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Overdressed
Artist: Caedmon's Call
Label: INO Records
Length: 12 tracks/ 44 minutes

Overdressed  is special, and not just because Derek Webb is back in the band, at least for the making of this album.  This is the album where Caedmon's Call proves that they can follow up their previous best release, Share the Well, with something other than a disappointing worship sequel.  This is the album where Andrew Osenga really carves his place into the band, writing and singing some of the strongest songs on the album.  And this is also the first album where we see Caedmon's Call really returning to their roots with a refined result.

Though Derek Webb's return makes this an eight piece outfit with four lead singers, this is not merely twelve songs divided between four singers at three songs apiece ­ rather, they fit whose voice works best with the particular feel of the song, and of course weave in some very nice vocal harmonies and interplay inside the framework of the songwriting.

There are some wonderful moments of subtle melody and little tucked away nooks of sound and production in the songs.  They show restraint, for the most part, in their usual folk-style percussion, allowing the bulk of the material to breathe and the melodies to stand on their own.  The appeal to the songwriting here is not in big hooks or overproduced effects, but in the way the band mildly piques your interest with a friendly tune, then catches you outright with a sudden, beautiful sound or a lyric that hits right home.  Everything about this album is friendly and inviting.  Even the less interesting songs work in their own way as breaks between the greater material, and at least as a whole the album avoids blandness and cliché.  This is an album aimed at a CCM audience from a band who sows in little ways to make it just that much more than a typical CCM album. 

In a way, Overdressed feels like comfort food.  It has a simple theme that feels familiar, but very welcoming ­ we put on so much to impress others and ourselves, but thereís no need to dress up or act a part to impress God.  Itís an album that encourages the listener to be themselves, to recognize their faults, but not to dwell on them.  Instead, let grace work its way in.  And as for Caedmonís Call, they reveal genuine ability and surprising subtlety here, making an album not so much about great songs but more about great moments throughout a variety of songs in a folk-pop style they are already well known for.  Overdressed is an affectionate and warm-hearted release from a band that is welcome to stick around for many more years.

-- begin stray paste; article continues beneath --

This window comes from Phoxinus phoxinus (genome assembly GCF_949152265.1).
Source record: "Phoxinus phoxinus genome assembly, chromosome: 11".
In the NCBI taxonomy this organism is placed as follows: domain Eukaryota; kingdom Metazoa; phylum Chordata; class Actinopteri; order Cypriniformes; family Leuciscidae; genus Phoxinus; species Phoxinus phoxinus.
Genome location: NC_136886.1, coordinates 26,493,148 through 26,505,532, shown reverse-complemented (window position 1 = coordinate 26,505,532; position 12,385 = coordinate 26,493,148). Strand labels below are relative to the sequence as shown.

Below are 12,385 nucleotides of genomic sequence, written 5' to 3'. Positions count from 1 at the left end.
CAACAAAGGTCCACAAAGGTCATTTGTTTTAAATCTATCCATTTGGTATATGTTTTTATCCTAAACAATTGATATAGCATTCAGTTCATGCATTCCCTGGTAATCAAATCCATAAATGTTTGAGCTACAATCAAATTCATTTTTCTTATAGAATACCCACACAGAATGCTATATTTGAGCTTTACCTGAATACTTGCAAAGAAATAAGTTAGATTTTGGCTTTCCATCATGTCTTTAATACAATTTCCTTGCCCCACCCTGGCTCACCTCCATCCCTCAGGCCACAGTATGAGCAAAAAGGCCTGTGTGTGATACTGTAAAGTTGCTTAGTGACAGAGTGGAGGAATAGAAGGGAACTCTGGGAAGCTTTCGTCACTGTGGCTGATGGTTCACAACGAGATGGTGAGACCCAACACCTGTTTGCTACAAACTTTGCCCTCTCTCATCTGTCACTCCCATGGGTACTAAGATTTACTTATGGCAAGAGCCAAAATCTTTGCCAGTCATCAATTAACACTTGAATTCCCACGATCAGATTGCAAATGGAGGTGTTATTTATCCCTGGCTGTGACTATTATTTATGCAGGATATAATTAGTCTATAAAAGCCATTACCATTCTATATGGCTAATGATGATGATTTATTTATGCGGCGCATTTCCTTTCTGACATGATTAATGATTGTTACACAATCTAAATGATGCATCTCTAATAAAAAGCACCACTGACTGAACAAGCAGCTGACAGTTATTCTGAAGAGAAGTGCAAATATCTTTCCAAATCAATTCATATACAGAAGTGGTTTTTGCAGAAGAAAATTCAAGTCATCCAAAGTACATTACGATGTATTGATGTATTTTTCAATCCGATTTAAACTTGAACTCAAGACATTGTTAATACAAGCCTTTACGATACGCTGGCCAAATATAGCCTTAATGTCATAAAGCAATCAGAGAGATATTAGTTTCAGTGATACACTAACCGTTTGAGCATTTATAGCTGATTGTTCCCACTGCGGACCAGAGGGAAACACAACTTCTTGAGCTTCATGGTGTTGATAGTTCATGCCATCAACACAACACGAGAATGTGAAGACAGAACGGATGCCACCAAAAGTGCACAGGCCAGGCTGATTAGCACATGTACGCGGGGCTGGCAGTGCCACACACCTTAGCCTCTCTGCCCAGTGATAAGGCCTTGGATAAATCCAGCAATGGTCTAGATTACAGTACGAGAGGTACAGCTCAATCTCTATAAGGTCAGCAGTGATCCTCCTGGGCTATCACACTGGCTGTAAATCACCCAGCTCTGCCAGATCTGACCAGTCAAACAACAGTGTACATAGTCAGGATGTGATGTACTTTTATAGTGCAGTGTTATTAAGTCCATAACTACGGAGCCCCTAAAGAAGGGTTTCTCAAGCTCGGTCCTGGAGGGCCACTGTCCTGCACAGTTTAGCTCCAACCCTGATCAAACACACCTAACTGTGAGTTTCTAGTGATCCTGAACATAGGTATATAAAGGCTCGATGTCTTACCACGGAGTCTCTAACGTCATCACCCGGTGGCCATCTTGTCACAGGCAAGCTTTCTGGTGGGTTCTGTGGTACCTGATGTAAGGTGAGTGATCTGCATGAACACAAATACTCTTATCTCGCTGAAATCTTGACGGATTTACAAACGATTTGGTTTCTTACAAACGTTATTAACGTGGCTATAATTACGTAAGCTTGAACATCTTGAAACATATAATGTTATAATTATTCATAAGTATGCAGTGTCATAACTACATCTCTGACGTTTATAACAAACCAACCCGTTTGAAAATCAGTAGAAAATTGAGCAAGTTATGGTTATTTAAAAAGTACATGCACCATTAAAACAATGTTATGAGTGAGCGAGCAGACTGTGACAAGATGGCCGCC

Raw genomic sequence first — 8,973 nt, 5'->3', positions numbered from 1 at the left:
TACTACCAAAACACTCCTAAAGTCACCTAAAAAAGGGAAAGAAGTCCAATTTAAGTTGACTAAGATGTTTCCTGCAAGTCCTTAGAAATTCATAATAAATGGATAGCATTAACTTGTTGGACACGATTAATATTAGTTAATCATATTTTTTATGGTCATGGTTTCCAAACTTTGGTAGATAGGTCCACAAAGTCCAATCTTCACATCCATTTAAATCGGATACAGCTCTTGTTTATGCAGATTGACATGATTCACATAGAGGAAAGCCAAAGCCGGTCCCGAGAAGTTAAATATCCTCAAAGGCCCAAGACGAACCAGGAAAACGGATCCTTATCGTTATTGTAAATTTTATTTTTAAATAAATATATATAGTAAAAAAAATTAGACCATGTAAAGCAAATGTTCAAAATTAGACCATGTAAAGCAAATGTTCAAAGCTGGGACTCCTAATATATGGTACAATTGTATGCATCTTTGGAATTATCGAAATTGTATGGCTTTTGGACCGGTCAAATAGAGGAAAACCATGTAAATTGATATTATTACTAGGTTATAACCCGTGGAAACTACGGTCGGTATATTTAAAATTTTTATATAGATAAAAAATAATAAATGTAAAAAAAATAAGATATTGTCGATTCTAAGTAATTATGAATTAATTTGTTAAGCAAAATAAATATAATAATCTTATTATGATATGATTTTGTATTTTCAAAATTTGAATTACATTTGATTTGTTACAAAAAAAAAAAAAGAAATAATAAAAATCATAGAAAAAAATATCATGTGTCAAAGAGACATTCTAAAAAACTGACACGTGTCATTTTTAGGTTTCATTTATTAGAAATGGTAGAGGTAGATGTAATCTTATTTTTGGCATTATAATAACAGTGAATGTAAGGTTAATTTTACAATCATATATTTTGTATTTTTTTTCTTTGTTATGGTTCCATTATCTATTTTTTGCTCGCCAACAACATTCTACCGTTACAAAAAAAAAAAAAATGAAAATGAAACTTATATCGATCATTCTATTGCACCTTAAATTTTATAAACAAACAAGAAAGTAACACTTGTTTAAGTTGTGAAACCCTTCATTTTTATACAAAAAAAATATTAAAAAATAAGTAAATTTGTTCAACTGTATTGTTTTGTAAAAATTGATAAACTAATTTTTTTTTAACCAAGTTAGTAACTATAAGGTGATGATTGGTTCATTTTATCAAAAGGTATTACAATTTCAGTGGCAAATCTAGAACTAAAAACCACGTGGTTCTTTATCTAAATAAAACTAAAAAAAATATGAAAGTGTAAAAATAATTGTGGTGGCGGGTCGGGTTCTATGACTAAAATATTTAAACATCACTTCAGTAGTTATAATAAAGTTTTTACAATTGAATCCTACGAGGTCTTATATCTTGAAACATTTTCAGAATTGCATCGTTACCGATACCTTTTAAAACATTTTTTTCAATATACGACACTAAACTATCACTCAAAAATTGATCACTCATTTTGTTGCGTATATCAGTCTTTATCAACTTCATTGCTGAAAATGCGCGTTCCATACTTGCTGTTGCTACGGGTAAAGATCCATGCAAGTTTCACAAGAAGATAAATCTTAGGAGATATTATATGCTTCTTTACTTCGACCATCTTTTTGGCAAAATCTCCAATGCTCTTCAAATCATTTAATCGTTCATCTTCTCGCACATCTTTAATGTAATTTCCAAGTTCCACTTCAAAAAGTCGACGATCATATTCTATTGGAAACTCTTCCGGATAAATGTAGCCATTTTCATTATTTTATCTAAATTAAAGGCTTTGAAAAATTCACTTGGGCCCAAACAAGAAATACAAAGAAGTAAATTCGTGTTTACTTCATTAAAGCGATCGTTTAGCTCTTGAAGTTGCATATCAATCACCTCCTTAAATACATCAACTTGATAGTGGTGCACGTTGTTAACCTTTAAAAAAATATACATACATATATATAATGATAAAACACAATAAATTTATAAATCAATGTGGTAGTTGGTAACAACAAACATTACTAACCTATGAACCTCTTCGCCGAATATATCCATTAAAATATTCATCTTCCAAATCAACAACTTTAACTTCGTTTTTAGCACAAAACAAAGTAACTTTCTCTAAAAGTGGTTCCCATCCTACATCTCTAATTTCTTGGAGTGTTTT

Jonathan Avants 9/19/07


Caedmon's Call notes the return of Derek Webb on their latest album, Overdressed .  With the talents of Andrew Osenga, Webb and Sandra McCracken, one would expect a disc full of well-crafted songs, complete with harmonies and lyrics that challenge the listener's heart, right? 

Not so fast.  The old adage that "the whole is greater than the sum of its parts" proves that every rule has its exception on this disc.   Andrew Osenga and Randall Goodgame composed most of the songs for this album, and Osenga harmonizes well with Webb, but something is missing.  The few songs not composed by Osenga feel like solo efforts left over from other projects, especially Webb's "Trouble", which sounds like an FFH tune without the female vocals.

"Sacred" and "Love Grows Love" share the same guitar riff, which is very similar to that of Indigo Girls' "Hammer and a Nail." "Expectations" is a departure from the norm, almost Sufjan Stevens-like in its sound, possibly early Simon and Garfunkel.   

The best of the songs here are "Start Again," which ends the disc, and "Share in the Blame," a McCracken penned track that talks about dealing with problems rather than worrying about their genesis.   Musically and vocally, it is a lot like The Band's "Take a Load Off."  

Adult contemporary radio listeners will disagree with almost everything I've written here.   The slower acoustic harmonies of Caedmon's Call (to me) have always come across better live than recorded.  I much prefer Derek Webb's solo efforts, or the work all of these artists put in on Your King Has Come, a Christmas record from a few years ago.  Sometimes a record can sound too polished, you know? Maybe the production here is what is Overdressed Ė itt's hard to tell.

Brian A. Smith

21 October 2007


 

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